Canadian Consulting Engineer

New 50-division Masterformat released

November 15, 2004
By Canadian Consulting Engineer

Hold on to your hardhats - the construction industry is set to experience a major change in the way it operates.

Hold on to your hardhats – the construction industry is set to experience a major change in the way it operates.
Construction Specifications Institute and Construction Specifications Canada have released the new MasterFormat 2004. The Masterformat system has been called the “Dewey” system for construction project information and is widely used throughout North America and other countries for organizing information and specifications for construction projects.
The 2004 Masterformat is a landmark edition, completely revamped, with 50 divisions instead of the existing 16 divisions, and a six-digit numbering system within the divisions.
CSI launched the new edition at the Greenbuild International Conference and Expo in Portland, Oregon, last week. CSI executive director Karl Borgstrom, said whereas the old format, which was introduced 40 years ago, primarily served the architectural scope of work, the revamped version applies to a much wider field.
Most important for engineers, the new Masterformat has new divisions for heavy civil construction, such as roads and bridges, in the Infrastructure subgroup. There are also new divisions for industrial construction, such as power plants and factories, in the Process Construction group. As well it now has separate divisions for mechanical, plumbing, fire suppression, electrical, communications, integrated building systems, HVAC, etc.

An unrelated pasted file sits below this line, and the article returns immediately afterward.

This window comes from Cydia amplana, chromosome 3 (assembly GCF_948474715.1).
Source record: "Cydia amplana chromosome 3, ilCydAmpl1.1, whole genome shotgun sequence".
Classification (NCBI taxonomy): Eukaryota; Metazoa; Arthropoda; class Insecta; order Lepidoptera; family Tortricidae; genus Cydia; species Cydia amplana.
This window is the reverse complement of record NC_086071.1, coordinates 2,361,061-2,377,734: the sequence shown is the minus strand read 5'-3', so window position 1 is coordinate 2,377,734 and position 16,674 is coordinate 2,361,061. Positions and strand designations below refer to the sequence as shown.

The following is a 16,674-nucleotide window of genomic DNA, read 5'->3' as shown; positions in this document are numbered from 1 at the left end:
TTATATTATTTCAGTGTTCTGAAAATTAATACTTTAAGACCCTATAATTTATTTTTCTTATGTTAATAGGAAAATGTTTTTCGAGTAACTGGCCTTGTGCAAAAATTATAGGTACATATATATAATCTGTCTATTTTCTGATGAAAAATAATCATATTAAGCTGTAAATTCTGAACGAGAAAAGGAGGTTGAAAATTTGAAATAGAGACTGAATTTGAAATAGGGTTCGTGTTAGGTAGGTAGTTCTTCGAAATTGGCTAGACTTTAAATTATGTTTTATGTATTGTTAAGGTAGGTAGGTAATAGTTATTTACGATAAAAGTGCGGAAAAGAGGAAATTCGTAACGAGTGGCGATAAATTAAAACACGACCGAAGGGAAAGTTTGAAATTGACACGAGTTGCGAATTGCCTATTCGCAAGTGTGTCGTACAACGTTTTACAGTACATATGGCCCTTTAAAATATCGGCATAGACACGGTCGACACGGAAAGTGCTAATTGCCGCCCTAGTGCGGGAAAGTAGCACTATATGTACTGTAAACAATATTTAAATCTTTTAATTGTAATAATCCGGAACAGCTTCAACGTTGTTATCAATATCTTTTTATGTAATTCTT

For consistency, the first 14 divisions still cover the traditional architectural disciplines. Also, to help designers and specifiers become familiar with the new system, Masterformat 2004 has a transition matrix that relates the 1988 and 1995 edition titles and numbers to their 2004 edition equivalents.
Starting next year, CSI is going to be providing group education sessions for engineering, architecture and construction firms. They also hope to begin an accredited instructor program next year to prepare people on how to teach the new system.
Dennis Hall, AIA who led the expansion task team, said in Portland that they spent four years reformatting the document, consulted with 800 professional and industrial organizations and considered thousands of comments. The final version is the culmination of four draft predecessors. Hall said some authorities have started introducing the new format and Japan has already endorsed the document and will be using the 2004 version for its construction documents.
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